Many of you may have received a letter from the Nebraska Department of Agriculture this last week indicating that your certification to use restricted-use pesticides will expire on April 15. As in past years, Nebraska Extension will conduct training sessions that are approved for the renewal of your NDA certificate. In addition, this training will meet the requirements for those needing certification for the first time.
The first private pesticide training sessions of the new year are Jan. 31 and Feb. 1 during the Farm Show, inside the Club Room at Platte County Agricultural Park in Columbus. The Jan. 31 session starts at 1 p.m., while the Feb. 1 session starts at 9:30 a.m. Farmers attending are reminded there is no provision for late entry to the training sessions. Those arriving late will be asked to leave and attend training at a later date.
In addition, training in Platte, Butler and Colfax counties will be held during February, March and April. Training in David City will be held at the Butler County Events Center at the fairgrounds on Feb. 5 at 5:30 p.m. and on March 13 at 1 p.m. during the Butler County Ag Expo. Additional training in Platte County includes 1 p.m. Feb. 8 in Lindsay at the Village Office and 6:30 p.m. Feb. 27 at the Pinnacle Bank east location, 210 E. 23rd St., in Columbus. A clean-up session for the area will be held 6 p.m. April 5 in Schuyler at St. John’s Lutheran Church.
For training programs in surrounding counties, please contact your local Extension office or visit go.unl.edu/pest2018.
Preregistration to the pesticide training meetings in the area is not necessary. Attendees only need to bring $40 (cash or check payable to the University of Nebraska-Lincoln) and the bar-coded NDA letter (if they have one) with them to the training.
Upon the completion of your private pesticide applicator training, Extension will mail the application to the Nebraska Department of Agriculture. After processing, NDA will send a billing invoice for the $25 state license fee. The license fee covers the three-year certification period. Upon receipt of the license fee payment, NDA will issue your pesticide license card to you.
In lieu of a 2017 bowl game, may I present Milt and Janet.
The Big Red Bemises of Nebraska.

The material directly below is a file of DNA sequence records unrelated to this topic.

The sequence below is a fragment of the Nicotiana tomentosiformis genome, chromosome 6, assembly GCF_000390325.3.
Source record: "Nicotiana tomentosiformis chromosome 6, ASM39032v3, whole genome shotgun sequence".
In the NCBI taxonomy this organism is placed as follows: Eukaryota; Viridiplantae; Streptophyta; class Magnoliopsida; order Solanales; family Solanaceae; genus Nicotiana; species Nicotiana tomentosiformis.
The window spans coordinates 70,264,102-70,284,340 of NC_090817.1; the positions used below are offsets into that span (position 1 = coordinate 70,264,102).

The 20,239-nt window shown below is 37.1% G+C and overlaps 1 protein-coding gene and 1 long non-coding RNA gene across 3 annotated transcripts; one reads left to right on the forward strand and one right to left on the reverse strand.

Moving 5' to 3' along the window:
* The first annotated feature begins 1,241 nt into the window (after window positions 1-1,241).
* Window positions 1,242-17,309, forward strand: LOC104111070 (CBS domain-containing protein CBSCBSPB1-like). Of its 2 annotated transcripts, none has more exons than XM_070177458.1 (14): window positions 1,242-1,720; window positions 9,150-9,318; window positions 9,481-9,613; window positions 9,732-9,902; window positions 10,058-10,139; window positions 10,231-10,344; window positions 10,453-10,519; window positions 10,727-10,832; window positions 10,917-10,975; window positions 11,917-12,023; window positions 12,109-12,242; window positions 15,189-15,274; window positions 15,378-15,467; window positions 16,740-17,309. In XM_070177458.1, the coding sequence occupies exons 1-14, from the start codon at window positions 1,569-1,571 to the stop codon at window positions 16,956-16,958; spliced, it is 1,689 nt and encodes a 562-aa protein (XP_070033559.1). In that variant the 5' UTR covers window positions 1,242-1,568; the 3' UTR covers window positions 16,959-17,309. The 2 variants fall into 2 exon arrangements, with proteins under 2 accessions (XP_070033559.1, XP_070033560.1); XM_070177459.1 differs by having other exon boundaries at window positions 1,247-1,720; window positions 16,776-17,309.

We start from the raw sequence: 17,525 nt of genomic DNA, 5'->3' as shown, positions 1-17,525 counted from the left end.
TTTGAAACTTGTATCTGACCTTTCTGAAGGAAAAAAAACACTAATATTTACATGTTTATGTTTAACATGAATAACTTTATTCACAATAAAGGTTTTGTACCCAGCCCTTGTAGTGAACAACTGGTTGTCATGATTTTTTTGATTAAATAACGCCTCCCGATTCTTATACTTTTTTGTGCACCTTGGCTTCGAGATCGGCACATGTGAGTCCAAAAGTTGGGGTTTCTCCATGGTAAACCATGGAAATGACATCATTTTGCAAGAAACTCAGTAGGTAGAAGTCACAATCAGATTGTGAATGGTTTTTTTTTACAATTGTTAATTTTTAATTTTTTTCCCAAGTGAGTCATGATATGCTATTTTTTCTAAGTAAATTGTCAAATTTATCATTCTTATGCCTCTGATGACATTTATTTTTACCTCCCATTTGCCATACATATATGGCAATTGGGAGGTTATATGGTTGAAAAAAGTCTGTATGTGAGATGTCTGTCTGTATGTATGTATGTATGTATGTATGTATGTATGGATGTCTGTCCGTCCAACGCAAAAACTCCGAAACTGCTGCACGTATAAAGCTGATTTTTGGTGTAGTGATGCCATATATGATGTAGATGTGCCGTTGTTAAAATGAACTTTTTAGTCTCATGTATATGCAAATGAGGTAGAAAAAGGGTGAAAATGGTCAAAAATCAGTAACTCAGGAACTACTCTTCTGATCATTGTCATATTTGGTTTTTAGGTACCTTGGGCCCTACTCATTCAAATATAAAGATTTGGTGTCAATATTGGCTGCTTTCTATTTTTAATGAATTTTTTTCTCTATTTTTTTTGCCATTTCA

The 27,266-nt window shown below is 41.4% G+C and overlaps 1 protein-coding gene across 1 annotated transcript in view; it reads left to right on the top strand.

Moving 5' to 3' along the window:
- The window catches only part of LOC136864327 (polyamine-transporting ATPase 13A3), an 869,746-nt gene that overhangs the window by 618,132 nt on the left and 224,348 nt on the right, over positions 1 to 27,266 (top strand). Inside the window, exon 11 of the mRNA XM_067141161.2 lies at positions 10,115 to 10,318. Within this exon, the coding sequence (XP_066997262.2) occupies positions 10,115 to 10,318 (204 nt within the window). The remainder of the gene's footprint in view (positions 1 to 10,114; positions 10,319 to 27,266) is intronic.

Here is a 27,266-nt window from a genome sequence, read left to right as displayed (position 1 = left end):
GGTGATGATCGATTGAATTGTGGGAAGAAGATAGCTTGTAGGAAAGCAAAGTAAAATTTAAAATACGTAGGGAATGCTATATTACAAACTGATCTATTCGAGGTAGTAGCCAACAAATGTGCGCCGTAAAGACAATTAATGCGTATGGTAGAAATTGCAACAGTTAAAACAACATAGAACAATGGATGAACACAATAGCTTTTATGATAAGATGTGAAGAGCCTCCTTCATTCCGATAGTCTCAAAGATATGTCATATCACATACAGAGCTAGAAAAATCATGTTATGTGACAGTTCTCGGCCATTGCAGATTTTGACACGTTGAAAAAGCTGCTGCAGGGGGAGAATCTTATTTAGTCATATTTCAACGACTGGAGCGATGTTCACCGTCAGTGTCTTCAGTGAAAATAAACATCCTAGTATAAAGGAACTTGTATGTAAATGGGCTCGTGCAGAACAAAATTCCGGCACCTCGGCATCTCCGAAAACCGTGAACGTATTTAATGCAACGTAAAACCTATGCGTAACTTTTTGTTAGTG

Husker fans — and partners — for life, married Dec. 23, 1971, bound for a honeymoon in Miami.
And a New Year’s night date at the Orange Bowl, where Nebraska would play Alabama, hoping for a postseason cherry on top of a perfect regular season.
The Huskers delivered for the couple, rolling the Crimson Tide 38-6, national champions two times over.
Milt remembers Rich Glover and the defense.
Janet remembers the humidity.
They both remember the old stadium.
“You could feel the thing swaying,” Milt says.
“And it was so loud,” Janet says. “There was a ton of red down there.”
The young couple who witnessed that victory — she was 19, he was 20 — met in grade school in Rising City.
They dated through high school. Took a brief hiatus when Milt went off to Nebraska Wesleyan University and thought they should “see other people.” A few months later, he spotted Janet at a dance and thought “Who’s that hot girl?" (She was wearing a wig. Don’t ask her why, Janet says. She doesn’t remember.)
The couple soon reunited and have a record to be proud of — married 46 years, four kids, eight grandchildren.
And they’re happy as can be.
They run a fundraising business — supplying school kids with goodies to sell to raise money for band trips and other excursions.
They spread the gospel of organ donation, a mission for more than three decades after their son Matthew’s liver saved a dying girl. (“A story for another time,” Milt says.)
I met the David City couple two days before their anniversary.